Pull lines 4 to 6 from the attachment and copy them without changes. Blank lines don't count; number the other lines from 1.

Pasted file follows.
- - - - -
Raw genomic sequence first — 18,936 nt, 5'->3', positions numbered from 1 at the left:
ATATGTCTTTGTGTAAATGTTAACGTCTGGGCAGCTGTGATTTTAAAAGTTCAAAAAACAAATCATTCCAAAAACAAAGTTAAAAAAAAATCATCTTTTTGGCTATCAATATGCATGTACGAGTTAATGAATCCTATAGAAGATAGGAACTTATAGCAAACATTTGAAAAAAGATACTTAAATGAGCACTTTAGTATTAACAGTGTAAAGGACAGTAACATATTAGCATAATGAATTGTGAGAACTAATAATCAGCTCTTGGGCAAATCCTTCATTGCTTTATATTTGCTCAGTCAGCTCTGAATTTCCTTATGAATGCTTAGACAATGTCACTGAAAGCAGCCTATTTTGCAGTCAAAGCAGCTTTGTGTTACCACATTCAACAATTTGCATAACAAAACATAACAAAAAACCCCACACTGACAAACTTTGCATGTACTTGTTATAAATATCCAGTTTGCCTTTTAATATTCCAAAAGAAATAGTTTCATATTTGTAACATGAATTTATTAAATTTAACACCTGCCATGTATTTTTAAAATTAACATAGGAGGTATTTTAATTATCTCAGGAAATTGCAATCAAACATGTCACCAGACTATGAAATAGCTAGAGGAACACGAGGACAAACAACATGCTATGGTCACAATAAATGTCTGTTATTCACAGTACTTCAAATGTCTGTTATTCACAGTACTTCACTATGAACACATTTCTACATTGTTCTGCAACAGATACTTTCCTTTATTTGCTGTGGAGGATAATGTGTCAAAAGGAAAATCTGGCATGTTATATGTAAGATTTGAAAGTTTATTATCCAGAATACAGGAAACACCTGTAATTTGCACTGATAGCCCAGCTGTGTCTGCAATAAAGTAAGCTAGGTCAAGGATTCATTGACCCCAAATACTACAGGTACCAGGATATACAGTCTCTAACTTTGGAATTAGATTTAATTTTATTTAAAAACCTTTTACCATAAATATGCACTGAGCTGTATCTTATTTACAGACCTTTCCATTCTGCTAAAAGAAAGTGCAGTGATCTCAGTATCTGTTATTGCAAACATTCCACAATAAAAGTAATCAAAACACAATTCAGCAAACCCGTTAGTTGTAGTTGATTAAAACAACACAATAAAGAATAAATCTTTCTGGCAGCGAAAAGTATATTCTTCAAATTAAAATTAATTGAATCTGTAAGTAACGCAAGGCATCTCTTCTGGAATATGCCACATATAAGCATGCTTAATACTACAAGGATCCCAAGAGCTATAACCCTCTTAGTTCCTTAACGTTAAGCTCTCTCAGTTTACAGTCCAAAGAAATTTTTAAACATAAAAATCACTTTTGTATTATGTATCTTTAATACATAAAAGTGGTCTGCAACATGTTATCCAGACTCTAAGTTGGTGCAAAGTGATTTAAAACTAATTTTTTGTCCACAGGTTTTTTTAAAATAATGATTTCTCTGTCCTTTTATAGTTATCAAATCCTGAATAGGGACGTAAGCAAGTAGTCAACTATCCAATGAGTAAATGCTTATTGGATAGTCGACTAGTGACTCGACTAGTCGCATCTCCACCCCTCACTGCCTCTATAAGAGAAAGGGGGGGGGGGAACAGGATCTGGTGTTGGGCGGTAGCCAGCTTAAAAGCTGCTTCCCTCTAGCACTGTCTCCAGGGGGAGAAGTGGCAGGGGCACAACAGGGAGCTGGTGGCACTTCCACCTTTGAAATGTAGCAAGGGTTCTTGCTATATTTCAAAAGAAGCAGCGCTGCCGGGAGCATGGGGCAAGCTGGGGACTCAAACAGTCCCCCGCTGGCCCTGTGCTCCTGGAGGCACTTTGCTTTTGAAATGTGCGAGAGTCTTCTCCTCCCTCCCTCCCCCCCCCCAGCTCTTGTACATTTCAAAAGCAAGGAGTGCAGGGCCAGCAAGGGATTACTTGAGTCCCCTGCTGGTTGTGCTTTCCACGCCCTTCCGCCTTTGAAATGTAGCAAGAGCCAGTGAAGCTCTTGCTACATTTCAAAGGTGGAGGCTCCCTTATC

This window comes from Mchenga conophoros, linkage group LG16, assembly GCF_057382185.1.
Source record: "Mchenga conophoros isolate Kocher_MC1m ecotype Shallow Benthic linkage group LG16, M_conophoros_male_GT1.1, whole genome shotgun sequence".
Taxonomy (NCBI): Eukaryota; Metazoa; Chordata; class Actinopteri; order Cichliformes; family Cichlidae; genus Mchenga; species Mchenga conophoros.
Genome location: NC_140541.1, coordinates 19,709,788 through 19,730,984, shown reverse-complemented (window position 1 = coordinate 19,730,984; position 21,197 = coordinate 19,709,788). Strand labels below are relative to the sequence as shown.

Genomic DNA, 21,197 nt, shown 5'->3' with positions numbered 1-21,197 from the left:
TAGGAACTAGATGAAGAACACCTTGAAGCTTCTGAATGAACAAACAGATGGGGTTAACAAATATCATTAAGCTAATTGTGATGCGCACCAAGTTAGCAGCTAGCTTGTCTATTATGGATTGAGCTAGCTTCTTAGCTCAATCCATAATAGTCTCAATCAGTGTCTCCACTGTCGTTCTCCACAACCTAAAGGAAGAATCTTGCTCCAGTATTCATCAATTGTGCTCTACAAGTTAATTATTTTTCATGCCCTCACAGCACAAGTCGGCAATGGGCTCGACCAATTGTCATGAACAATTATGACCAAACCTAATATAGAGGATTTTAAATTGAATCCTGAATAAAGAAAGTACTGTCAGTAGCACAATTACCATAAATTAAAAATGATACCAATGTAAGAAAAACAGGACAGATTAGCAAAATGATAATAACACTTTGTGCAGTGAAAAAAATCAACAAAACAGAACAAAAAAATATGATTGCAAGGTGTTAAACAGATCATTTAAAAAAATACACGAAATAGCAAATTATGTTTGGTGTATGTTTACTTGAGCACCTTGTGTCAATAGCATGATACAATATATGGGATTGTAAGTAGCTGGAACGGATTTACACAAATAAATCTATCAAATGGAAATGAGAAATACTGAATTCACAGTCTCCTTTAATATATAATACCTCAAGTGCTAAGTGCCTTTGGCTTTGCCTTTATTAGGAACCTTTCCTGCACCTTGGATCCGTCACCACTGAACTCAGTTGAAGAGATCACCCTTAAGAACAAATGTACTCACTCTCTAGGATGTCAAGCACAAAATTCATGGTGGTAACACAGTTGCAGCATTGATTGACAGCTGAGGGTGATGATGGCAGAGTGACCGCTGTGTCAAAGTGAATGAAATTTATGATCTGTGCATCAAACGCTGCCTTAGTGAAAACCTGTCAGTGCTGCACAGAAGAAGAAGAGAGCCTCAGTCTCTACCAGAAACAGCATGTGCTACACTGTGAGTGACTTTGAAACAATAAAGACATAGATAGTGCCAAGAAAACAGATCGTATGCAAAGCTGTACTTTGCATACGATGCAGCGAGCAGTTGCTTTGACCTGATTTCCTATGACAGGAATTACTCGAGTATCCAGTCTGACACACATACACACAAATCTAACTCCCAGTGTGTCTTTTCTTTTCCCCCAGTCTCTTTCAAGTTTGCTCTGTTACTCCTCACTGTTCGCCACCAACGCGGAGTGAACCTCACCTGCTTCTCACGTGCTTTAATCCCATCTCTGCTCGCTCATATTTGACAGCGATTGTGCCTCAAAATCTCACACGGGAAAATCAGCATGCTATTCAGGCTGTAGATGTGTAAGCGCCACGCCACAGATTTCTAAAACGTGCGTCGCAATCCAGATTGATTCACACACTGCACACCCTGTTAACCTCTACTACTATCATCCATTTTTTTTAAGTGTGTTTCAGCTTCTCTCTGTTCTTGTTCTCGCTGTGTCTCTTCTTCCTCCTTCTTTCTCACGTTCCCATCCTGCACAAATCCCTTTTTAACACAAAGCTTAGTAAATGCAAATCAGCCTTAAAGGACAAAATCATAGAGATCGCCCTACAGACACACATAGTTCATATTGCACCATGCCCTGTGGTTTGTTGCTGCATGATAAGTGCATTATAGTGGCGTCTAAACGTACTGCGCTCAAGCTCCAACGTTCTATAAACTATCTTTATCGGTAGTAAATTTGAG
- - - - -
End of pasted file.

Source record: "Mchenga conophoros isolate Kocher_MC1m ecotype Shallow Benthic linkage group LG16, M_conophoros_male_GT1.1, whole genome shotgun sequence".
Taxonomy (NCBI): Eukaryota; Metazoa; Chordata; class Actinopteri; order Cichliformes; family Cichlidae; genus Mchenga; species Mchenga conophoros.
Genome location: NC_140541.1, coordinates 19,709,788 through 19,730,984, shown reverse-complemented (window position 1 = coordinate 19,730,984; position 21,197 = coordinate 19,709,788). Strand labels below are relative to the sequence as shown.